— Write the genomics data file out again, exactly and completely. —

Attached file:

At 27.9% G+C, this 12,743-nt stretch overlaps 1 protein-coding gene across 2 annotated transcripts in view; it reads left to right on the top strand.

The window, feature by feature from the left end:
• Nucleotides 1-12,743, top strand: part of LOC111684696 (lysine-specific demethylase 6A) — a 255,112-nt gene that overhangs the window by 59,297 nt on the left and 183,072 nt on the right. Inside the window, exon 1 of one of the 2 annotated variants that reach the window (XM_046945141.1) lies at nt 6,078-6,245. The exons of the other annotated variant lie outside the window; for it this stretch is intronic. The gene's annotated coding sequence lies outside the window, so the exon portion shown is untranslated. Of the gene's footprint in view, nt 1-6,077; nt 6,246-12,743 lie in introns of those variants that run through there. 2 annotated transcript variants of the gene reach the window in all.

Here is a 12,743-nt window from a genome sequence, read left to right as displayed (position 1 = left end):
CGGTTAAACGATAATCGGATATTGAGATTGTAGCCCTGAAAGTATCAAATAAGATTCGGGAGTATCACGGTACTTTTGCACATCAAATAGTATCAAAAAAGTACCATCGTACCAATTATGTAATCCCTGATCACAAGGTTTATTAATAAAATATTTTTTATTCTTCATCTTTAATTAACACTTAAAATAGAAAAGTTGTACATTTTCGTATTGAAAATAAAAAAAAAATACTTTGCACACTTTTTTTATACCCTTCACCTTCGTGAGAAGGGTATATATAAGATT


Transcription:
At 27.9% G+C, this 12,743-nt stretch overlaps 1 protein-coding gene across 2 annotated transcripts in view; it reads left to right on the top strand.

The window, feature by feature from the left end:
• Nucleotides 1-12,743, top strand: part of LOC111684696 (lysine-specific demethylase 6A) — a 255,112-nt gene that overhangs the window by 59,297 nt on the left and 183,072 nt on the right. Inside the window, exon 1 of one of the 2 annotated variants that reach the window (XM_046945141.1) lies at nt 6,078-6,245. The exons of the other annotated variant lie outside the window; for it this stretch is intronic. The gene's annotated coding sequence lies outside the window, so the exon portion shown is untranslated. Of the gene's footprint in view, nt 1-6,077; nt 6,246-12,743 lie in introns of those variants that run through there. 2 annotated transcript variants of the gene reach the window in all.

Here is a 12,743-nt window from a genome sequence, read left to right as displayed (position 1 = left end):
CGGTTAAACGATAATCGGATATTGAGATTGTAGCCCTGAAAGTATCAAATAAGATTCGGGAGTATCACGGTACTTTTGCACATCAAATAGTATCAAAAAAGTACCATCGTACCAATTATGTAATCCCTGATCACAAGGTTTATTAATAAAATATTTTTTATTCTTCATCTTTAATTAACACTTAAAATAGAAAAGTTGTACATTTTCGTATTGAAAATAAAAAAAAAATACTTTGCACACTTTTTTTATACCCTTCACCTTCGTGAGAAGGGTATATATAAGATT